Regardless of the method used, determining the ratio of different maturity stages in the female pollock population has very important implications for how scientists calculate spawning biomass estimates, which in turn, are entered into statistical models to determine age class structures, overall population sizes, and, finally, catch quotas for the fishing industry.
On the males, we go by the following guidelines:
Immature male pollock have threadlike testes with a transparent membrane (that can be very hard to see).
Developing males have testes which look like smooth, uniformly textured ribbons.
Pre-spawning male testes appear as larger thicker ribbons.
Spawning males exhibit large testes that extrude sperm when pressed.
Spent males have large, flaccid, bloodshot, and watery testes.
As for how they reproduce, pollock, like most fish, do external fertilization, which means they release eggs and sperm into the water, where they come together and fertilize. For pollock in the northern Bering Sea, this tends to happen in the winter, from January-early April. It appears that sub-populations in other areas of the Bering Sea and the Gulf of Alaska spawn during shorter time windows throughout the late winter and early spring.
Fish gather in large groups to spawn, and an individual female pollock can release anywhere from 10,000s – 100,000s of eggs in a single season! They could also be released at one time or in several batches, called batch spawning. Interestingly, if conditions are not optimal, such as low water temperatures or poor nutrition, females can reabsorb eggs, in a process called atresia.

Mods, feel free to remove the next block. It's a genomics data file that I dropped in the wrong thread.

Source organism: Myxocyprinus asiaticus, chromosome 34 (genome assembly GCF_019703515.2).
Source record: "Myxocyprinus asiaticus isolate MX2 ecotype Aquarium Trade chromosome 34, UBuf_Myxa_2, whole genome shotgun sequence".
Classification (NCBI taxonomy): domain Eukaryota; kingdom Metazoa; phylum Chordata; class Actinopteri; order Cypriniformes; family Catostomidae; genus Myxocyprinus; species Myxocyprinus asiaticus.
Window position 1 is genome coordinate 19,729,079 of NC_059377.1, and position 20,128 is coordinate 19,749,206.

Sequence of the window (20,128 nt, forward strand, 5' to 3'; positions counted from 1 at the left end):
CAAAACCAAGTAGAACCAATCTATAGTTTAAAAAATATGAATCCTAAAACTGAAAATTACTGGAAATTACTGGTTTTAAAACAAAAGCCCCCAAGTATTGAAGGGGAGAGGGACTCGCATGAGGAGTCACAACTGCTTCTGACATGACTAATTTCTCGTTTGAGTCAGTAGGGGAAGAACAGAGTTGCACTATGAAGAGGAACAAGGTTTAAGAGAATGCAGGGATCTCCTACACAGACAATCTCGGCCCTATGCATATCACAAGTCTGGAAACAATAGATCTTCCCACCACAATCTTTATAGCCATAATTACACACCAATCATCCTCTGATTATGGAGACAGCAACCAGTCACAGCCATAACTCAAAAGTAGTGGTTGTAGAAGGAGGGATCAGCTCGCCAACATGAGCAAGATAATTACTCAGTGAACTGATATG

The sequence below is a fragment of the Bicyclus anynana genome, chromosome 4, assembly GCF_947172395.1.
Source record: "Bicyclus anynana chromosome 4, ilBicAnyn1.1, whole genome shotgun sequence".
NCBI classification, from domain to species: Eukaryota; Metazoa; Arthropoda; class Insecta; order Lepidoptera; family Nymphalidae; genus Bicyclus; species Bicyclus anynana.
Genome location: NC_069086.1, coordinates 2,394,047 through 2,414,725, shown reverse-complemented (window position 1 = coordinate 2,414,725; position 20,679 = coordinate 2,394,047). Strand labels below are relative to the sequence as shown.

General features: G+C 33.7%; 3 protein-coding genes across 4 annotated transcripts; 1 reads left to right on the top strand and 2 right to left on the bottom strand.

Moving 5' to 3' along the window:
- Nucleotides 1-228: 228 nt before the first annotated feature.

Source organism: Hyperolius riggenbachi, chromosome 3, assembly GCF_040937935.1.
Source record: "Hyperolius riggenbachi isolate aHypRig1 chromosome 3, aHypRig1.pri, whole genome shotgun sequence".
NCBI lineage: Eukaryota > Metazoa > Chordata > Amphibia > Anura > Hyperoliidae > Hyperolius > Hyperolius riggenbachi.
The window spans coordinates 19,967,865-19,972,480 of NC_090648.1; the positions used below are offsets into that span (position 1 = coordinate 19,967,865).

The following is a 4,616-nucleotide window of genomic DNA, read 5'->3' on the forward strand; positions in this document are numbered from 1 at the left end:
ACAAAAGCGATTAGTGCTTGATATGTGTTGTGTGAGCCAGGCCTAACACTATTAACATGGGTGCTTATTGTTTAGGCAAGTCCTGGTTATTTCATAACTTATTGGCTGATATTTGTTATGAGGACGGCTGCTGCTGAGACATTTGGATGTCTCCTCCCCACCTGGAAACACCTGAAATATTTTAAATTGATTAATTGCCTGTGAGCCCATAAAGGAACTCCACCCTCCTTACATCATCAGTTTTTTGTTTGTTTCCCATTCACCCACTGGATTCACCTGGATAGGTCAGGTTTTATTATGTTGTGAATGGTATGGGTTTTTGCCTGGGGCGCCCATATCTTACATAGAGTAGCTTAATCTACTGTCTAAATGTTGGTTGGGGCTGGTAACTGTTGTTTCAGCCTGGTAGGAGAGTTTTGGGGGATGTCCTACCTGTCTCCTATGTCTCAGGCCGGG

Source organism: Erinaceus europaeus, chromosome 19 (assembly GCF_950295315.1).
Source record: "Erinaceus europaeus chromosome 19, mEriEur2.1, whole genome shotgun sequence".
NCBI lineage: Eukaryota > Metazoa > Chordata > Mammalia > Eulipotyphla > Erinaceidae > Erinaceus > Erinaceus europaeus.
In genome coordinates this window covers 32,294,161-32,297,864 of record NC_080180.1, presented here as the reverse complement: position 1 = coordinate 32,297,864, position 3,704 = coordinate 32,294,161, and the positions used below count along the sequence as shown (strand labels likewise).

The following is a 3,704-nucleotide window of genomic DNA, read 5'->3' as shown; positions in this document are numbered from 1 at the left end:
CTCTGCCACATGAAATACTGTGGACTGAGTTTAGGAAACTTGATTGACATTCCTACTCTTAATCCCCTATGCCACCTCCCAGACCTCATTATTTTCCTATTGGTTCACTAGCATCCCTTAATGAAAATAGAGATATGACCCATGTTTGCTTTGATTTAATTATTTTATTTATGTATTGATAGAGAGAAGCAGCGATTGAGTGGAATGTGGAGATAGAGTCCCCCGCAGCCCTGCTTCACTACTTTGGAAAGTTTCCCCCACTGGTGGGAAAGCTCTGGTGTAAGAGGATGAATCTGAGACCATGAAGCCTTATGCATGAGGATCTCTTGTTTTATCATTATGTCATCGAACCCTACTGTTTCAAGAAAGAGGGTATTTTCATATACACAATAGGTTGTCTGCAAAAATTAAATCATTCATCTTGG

After spawning and fertilization, the resulting larvae grow into juveniles, the juveniles grow into adults, and the process starts anew! Overall, scientists still have much to learn about the timing and mechanisms behind the pollock reproductive process— and I have enjoyed learning about it from the NOAA team!
First, the answer was… 75 dozen eggs! Those were some pretty close guesses, good job!
Let’s continue our tour aboard the Oscar Dyson! Now, as you can imagine, safety and training are very important parts of life at sea. I feel very confident in the crew and officers’ careful preparedness. Each week, we conduct safety drills. There are three types: man overboard, fire, and abandon ship. For each drill, each member of the ship has to report to a certain station to check in. In addition, you may be assigned to bring something, such as a radio, first aid kit, etc.
The drill I was most interested in was abandon ship, because not only do you carry your emergency survival (also known as an immersion) suit with you, but sometimes you practice putting it on! I had seen many pictures of other Teachers at Sea wearing them and wanted the chance to try it on myself!
So, without further ado, here are Allan and I in our suits:
What do you think, do we look like Gumby???
So, how exactly does it work? Well, it is a special type of waterproof dry suit that protects the wearer from hypothermia in cold water after abandoning a sinking or capsized vessel. It is made of stretchable flame retardant neoprene, and contains insulated gloves, reflective tape, whistle, and a face shield for spray protection. The neoprene material is a synthetic rubber with closed-cell foam, which contains many tiny air bubbles, making the suit sufficiently buoyant to also be a personal flotation device.
There are various types of immersion suits. Some contain:
- An emergency strobe light beacon with a water-activated battery
- An inflatable air bladder to lift the wearer’s head up out of the water
- An emergency radio beacon locator
- A “buddy line” to attach to others’ suits to keep a group together
- Sea dye markers to increase visibility in water
We keep them in our rooms and there are many others placed throughout the ship in case we are not able to return to our rooms in a real emergency.
I hope that gives you a good feel for life onboard here in week two. Please post a comment below, students, with any questions at all.